Solutions that don’t break the bank, reinvent the wheel or marginalize our teachers are within our grasp. We could have rigorous classes, safe and disciplined schools and treat teachers like valued colleagues rather than easily replaceable cogs, and we could do so tomorrow if we wanted. Disclaimer, this is an opinion and commentary site and should not be confused as a news site, and you should know that quite often people may disagree with the opinions posted herein.
Search This Blog
Wednesday, July 30, 2014
What is Duval County hiding about discipline?
From the Tampa Times, by Michael La Forgia
On his way to becoming superintendent of Florida's sixth largest school system, Nikolai Vitti specialized in turning around some of the worst-performing schools in the state.
A job like that requires attention to detail and a good grasp of how things like race and poverty can affect how students get an education. And it would have taught Vitti that inequities in how discipline is handed out can be one major barrier to learning in low-performing schools.
School discipline often has been a hot topic, with stories like this one in the Washington Post periodically focusing attention on the issue.
The Times is interested in how schools handle discipline, too. As part of a still-ongoing, statewide study of how districts are faring on this front, the newspaper in March asked for basic data from the state's largest districts, including a breakdown of how many students were suspended in the past 15 years and whether they were black, white, Hispanic or some other race.
Most of Florida's largest districts keep this information at the ready, and they're able to consult it to make decisions and gauge how effective their policies are. Not Duval County.
There, neither Vitti nor any other administrator nor any member of the school board ever has requested a look at these numbers in the past decade, according to Assistant Superintendent Andrew Post. What's more, he said, an "antiquated" records system makes it impossible to pull this and other basic information without expending a monumental amount of time and energy.
It would take a top-paid district employee more than 80 hours over five weeks to fulfill the Times' public records request, and it would cost about $3,000, he said.
In a conference call, a Times reporter noted that other districts had quickly provided the same information at no charge.
Though Duval officials declined to discuss their student information system, Genesis, other than to call it antiquated and to say that it's being replaced, most systems of its type are designed to allow information to be extracted easily. The Times asked the district to consult one of its computer experts, who could determine whether the IT department could pull out the information more easily. The district refused.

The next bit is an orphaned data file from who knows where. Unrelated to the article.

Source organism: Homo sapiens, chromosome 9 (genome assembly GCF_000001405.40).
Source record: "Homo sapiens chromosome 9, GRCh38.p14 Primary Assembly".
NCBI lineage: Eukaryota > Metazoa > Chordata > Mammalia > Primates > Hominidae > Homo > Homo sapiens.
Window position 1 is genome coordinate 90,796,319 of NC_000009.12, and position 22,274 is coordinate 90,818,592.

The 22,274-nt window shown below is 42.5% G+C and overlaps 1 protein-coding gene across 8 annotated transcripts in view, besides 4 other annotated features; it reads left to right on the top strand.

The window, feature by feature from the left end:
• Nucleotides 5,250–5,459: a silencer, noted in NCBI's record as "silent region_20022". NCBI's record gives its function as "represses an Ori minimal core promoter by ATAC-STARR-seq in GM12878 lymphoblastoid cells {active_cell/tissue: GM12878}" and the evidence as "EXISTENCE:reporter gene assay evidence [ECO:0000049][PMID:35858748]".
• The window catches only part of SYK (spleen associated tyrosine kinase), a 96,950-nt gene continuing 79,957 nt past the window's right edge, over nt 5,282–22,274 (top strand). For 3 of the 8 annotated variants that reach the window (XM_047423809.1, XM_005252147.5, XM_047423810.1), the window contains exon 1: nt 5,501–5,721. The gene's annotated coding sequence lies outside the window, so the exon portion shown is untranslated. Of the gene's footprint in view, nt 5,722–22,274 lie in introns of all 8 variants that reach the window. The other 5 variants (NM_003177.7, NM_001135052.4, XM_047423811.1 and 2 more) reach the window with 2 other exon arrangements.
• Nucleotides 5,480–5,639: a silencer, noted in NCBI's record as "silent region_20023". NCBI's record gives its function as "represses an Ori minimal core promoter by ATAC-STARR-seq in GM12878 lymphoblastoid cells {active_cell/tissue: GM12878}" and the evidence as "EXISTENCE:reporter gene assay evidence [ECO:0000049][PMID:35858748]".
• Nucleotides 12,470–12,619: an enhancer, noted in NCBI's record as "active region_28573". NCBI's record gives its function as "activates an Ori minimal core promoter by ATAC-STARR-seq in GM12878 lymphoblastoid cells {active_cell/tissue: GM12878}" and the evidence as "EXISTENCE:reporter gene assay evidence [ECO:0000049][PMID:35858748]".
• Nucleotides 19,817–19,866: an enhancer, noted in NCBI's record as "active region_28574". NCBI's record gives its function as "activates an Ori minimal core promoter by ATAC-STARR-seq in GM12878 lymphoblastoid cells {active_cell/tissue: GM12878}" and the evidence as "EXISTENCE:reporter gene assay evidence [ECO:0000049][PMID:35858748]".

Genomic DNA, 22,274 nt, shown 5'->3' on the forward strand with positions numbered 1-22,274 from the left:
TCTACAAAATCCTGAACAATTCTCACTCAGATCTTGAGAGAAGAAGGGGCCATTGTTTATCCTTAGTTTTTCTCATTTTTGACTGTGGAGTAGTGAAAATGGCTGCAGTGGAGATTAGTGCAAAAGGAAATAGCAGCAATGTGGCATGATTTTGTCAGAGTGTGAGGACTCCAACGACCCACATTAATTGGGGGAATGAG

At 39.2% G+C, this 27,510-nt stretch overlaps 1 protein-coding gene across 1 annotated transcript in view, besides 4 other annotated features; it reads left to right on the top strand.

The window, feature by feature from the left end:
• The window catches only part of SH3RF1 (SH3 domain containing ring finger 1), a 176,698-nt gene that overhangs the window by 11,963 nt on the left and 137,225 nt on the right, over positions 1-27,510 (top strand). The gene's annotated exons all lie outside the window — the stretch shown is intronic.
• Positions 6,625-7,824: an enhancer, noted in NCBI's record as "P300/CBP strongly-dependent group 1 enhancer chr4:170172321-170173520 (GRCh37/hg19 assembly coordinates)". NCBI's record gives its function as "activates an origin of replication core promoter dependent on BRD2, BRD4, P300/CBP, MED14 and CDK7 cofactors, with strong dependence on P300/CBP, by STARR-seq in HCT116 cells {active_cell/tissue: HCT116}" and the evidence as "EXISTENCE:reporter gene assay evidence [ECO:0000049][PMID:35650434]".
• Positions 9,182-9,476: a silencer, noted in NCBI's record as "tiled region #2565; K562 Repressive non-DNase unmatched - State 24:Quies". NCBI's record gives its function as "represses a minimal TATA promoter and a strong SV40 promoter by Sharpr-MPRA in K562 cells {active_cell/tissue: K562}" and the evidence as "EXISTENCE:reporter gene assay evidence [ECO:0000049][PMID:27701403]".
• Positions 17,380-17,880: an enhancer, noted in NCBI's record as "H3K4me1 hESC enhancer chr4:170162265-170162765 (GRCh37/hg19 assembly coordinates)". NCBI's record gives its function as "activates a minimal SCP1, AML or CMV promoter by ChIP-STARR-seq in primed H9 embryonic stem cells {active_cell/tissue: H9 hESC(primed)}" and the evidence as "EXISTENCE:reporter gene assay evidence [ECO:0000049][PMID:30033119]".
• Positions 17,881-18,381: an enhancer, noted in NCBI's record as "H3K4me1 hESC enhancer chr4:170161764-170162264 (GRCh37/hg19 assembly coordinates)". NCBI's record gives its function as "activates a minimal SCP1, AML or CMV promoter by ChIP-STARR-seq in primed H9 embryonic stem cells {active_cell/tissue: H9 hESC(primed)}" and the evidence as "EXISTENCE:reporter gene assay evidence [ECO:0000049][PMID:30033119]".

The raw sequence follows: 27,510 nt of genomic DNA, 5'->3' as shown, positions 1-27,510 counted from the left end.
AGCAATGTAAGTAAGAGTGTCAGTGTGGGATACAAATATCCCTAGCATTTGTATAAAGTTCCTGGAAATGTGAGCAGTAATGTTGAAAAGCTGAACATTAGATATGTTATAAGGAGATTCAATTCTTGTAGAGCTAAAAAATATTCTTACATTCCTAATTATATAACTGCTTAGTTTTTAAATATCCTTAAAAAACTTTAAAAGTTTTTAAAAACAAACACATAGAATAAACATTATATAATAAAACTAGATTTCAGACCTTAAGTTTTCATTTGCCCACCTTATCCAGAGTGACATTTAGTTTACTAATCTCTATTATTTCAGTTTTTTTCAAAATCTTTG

"We have provided you with an estimate of the time and cost related to producing the information you have requested," spokeswoman Tia Ford wrote in an email on Friday afternoon. "Thus, we are not inclined to provide any additional information beyond the fact that queries will be made in order to retrieve the information requested."
Duval County might not gather and scrutinize discipline data on a regular basis, but the Florida Department of Education does. Examining these records last week, the Timesfound that Duval’s rate of giving black students in-school suspensions was the highest of the state's large urban districts in the 2011-12 school year. In fact, Duval County schools handed in-school suspensions to about 19 percent of its black students that year -- almost double the average rate of suspensions among the state's other big districts.
Regularly gathering and analyzing the district's own data can be fuel for good decision-making, said Mike Casserly, head of the Council of Great City Schools, a nationwide coalition of large urban public school systems. If a school system isn’t analyzing its own data, Casserly said, then it's missing out on opportunities to get better.
In a voicemail left for a Times reporter, Vitti described his district as “very data-driven” but held back by its record-keeping software. “I’m always talking about data and the achievement gap, and using data to talk about where we are in Duval and what we need to do differently,” Vitti said. “Our dilemma is that our data systems are archaic.”
The system might be old, but it’s still a database -- and a user with the right skills should be able to pull the data in question with relative ease. The Times tried to reach Vitti again to make this point but was unsuccessful. If we get in touch, we’ll post an update then.